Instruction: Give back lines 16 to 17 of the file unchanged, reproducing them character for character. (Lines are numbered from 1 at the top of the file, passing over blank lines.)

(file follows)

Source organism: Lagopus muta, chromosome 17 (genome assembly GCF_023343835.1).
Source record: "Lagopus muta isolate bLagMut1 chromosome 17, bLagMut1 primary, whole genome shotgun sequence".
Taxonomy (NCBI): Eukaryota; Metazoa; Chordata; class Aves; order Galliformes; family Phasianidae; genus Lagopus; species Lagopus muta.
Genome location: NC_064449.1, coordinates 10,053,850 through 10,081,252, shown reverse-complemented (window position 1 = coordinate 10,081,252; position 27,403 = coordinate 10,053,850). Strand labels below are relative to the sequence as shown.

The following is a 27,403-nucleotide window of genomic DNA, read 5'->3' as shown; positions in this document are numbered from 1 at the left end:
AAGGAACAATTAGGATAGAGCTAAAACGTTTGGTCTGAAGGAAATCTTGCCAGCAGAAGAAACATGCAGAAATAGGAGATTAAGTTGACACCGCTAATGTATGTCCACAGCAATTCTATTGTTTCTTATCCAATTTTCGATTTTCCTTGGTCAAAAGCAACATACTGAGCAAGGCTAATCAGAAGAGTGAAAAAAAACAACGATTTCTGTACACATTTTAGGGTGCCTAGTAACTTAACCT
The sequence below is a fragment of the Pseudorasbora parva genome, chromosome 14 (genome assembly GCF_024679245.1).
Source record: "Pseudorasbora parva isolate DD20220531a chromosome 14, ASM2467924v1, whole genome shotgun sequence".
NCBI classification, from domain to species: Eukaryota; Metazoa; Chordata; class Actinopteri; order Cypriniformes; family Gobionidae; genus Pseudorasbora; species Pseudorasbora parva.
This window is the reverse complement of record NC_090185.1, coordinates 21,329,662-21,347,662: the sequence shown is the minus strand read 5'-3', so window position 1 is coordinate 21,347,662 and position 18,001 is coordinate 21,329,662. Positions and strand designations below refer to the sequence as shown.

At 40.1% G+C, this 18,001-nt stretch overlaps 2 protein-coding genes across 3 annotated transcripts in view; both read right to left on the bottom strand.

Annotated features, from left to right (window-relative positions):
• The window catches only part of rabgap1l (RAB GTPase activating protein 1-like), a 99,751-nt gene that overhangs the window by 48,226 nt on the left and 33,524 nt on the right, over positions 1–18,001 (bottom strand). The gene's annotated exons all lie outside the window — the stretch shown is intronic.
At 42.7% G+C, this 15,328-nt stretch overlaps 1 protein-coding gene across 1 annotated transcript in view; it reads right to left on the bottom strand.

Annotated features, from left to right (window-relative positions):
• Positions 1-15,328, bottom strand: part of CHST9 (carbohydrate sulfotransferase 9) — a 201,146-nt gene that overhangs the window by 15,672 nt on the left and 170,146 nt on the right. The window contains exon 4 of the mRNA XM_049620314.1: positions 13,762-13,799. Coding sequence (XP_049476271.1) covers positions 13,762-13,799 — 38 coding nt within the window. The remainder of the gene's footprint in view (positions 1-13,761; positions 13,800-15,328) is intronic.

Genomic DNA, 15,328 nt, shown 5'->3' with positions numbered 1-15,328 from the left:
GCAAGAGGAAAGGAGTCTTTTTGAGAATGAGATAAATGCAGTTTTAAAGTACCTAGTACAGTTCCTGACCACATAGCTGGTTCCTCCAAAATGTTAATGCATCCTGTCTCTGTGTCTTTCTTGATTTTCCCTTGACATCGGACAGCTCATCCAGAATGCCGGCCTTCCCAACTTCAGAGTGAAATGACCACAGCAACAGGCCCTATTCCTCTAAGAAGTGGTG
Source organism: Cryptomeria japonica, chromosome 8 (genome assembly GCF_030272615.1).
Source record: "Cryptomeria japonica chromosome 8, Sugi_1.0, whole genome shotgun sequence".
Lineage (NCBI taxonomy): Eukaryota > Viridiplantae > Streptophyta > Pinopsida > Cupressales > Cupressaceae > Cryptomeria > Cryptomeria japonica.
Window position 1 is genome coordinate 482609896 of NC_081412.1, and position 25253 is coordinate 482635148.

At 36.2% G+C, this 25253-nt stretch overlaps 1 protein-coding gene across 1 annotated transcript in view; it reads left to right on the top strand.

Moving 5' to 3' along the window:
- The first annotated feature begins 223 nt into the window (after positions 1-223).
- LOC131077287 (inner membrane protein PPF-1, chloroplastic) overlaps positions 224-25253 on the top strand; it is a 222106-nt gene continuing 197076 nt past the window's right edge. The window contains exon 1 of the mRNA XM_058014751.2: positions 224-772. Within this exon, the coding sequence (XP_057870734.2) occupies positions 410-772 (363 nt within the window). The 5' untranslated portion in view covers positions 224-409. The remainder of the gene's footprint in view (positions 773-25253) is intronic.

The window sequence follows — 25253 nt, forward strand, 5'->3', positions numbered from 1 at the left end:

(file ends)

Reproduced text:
• Positions 1-15,328, bottom strand: part of CHST9 (carbohydrate sulfotransferase 9) — a 201,146-nt gene that overhangs the window by 15,672 nt on the left and 170,146 nt on the right. The window contains exon 4 of the mRNA XM_049620314.1: positions 13,762-13,799. Coding sequence (XP_049476271.1) covers positions 13,762-13,799 — 38 coding nt within the window. The remainder of the gene's footprint in view (positions 1-13,761; positions 13,800-15,328) is intronic.

Genomic DNA, 15,328 nt, shown 5'->3' with positions numbered 1-15,328 from the left: